Textile Recycling Increases With Automated Sorting

The IVL Environmental Research Institute of Sweden is in a race against time to close the textile chain, and make it a circular economy. In an effort to do so, they have created an automated sorting machine, that will speed the process up, accurately.

Managing large streams of textile at one time, while effectively sorting through different types of textile, for different types of recycling, according to IVL’s Maria Elander, who stood at the helm of the project “SIPTex,” which launched in 2015.

Currently, store collected textiles are sorted manually. Sorting clothes and other textiles for recycling is a difficult task. This has been contributed to the growing amount of textiles, which contain mixed materials.

In order to manage a large amount of fabric when recycling, the automated process can make more quick work of the recycling task, with precision, as stated by Maria Elander. The SIPTex, is currently getting ready to enter the second phase at this time.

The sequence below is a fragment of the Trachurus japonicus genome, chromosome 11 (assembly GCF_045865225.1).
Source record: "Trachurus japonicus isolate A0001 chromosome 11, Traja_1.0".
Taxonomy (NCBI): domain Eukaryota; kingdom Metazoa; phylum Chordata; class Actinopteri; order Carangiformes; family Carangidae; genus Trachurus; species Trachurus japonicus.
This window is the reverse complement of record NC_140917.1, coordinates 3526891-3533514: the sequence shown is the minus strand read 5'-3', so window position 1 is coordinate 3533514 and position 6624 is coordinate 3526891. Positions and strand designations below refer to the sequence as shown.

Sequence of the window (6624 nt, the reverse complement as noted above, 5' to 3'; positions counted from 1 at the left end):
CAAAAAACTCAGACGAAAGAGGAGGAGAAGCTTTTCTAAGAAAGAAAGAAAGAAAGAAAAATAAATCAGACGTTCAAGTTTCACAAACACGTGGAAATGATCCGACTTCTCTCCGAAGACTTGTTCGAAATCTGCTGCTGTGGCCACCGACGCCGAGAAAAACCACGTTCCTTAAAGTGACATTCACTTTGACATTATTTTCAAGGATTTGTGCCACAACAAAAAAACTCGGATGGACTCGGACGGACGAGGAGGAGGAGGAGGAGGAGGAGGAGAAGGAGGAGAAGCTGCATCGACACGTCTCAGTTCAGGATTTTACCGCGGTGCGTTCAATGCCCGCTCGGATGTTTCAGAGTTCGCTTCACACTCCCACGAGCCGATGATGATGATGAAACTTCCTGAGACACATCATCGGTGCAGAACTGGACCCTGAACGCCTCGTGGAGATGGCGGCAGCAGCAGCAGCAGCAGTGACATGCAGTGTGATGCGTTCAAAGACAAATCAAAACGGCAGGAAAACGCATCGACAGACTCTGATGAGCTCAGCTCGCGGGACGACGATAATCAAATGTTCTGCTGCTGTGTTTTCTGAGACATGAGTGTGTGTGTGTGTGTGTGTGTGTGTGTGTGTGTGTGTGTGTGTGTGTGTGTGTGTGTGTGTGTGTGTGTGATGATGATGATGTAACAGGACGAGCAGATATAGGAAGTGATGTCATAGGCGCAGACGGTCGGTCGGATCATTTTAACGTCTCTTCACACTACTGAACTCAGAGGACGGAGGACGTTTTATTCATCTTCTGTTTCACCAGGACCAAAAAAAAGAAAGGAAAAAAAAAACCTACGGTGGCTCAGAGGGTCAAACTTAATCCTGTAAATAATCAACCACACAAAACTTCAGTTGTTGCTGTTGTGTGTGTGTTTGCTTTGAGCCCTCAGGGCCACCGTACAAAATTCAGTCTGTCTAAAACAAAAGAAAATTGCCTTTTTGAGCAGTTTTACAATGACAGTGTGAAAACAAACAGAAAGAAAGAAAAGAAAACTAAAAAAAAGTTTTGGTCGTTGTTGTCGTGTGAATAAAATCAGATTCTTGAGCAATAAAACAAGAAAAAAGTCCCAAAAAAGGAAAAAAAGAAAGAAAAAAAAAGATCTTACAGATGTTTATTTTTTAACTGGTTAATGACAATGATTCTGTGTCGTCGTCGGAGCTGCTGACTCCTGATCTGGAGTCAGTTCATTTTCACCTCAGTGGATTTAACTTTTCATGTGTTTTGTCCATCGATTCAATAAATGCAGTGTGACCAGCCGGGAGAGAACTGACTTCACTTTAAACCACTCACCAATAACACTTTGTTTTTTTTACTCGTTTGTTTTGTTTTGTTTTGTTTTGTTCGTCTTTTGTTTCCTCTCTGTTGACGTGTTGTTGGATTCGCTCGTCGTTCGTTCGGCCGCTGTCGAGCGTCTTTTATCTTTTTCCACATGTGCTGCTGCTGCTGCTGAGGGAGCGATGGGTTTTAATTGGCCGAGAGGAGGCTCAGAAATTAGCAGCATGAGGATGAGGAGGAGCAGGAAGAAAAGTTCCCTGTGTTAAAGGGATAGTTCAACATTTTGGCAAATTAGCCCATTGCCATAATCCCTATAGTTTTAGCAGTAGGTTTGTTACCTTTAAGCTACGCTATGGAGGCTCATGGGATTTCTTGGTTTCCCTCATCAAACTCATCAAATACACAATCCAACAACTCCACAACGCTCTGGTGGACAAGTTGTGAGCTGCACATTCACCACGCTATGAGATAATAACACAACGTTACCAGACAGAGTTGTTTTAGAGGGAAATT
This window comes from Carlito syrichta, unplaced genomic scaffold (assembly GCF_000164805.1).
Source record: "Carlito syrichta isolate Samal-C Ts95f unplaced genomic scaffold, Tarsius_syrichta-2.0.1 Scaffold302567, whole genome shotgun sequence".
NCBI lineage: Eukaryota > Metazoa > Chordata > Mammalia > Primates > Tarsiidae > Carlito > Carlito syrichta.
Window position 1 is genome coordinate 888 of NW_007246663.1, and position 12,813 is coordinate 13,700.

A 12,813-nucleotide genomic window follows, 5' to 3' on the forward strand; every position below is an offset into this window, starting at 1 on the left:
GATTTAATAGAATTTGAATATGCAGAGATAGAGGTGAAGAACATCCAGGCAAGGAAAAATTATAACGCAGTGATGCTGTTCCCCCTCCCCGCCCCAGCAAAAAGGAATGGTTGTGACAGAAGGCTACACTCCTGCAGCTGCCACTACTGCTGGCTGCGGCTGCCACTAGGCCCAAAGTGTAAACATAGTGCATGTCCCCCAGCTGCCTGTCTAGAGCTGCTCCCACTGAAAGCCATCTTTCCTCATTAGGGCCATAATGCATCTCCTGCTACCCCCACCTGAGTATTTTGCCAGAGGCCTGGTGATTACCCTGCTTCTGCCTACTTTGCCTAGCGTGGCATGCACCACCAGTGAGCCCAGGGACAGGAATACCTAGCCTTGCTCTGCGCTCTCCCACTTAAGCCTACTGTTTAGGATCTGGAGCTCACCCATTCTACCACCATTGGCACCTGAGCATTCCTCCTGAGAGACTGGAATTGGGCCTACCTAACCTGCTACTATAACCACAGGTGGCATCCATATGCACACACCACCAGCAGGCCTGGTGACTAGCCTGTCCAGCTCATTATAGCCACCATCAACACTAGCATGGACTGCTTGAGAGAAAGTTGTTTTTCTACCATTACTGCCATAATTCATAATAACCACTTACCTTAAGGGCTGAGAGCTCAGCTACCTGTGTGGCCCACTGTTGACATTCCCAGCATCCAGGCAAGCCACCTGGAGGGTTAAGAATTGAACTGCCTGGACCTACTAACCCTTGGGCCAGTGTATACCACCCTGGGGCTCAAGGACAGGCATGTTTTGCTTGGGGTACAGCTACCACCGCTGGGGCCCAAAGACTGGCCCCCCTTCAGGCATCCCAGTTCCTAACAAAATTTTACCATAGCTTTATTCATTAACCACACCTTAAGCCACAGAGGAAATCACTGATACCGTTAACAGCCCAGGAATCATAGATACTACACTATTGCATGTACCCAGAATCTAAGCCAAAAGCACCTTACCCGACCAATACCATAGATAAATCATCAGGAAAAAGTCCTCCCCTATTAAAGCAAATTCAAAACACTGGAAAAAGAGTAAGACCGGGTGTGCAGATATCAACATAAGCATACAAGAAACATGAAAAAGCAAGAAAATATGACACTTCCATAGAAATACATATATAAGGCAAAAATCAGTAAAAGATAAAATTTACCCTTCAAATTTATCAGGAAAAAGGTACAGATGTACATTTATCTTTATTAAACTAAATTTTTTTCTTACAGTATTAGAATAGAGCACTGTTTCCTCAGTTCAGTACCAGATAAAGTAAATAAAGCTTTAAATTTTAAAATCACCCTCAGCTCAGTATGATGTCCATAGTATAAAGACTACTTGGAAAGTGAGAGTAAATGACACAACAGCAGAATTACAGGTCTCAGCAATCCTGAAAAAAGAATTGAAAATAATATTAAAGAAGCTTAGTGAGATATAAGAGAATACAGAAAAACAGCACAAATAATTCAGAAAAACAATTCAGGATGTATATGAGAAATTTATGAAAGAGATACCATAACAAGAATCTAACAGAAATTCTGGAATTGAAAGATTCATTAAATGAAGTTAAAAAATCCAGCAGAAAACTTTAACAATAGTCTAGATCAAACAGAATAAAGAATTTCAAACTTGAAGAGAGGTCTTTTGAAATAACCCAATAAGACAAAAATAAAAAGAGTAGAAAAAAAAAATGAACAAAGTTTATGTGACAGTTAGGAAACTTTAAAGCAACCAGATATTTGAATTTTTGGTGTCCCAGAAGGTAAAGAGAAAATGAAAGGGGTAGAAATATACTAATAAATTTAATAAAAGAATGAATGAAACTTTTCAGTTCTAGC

Of all the clothing and household textiles that are bought in Sweden, only around 20 percent are returned, to be recycled. According to research, an estimated 4.3 million tons of textile waste is located in Europe, and is used as landfill or burned. The hope to reduce the waste to 45,000 tons is what IVL hopes to accomplish.

During the first phase of the SIPHex, led by IVL research, the potential to sort, with an automated machine was examined. The project consisted of conducting a small scale testing technique, using fiber optic sensors that helped to differentiate the assorted type of materials.

This is similar to the type of technology that packages are sorted by. Based upon the project reports, SIPTex was able to prove that automated textile sorting has the potential to be very promising in the recycling industry.

The SIPTex project is composed of eleven partners, which include The IVL Environmental Research Institute of Sweden, different authorities, and participants from a variety of different of parts within the textile chain.

A sorting facility is expected to be leased and operated in Sweden for a year, and will handle and sort textiles collected from recycling centers in and around Stockholm and Malmo.


Leave a Comment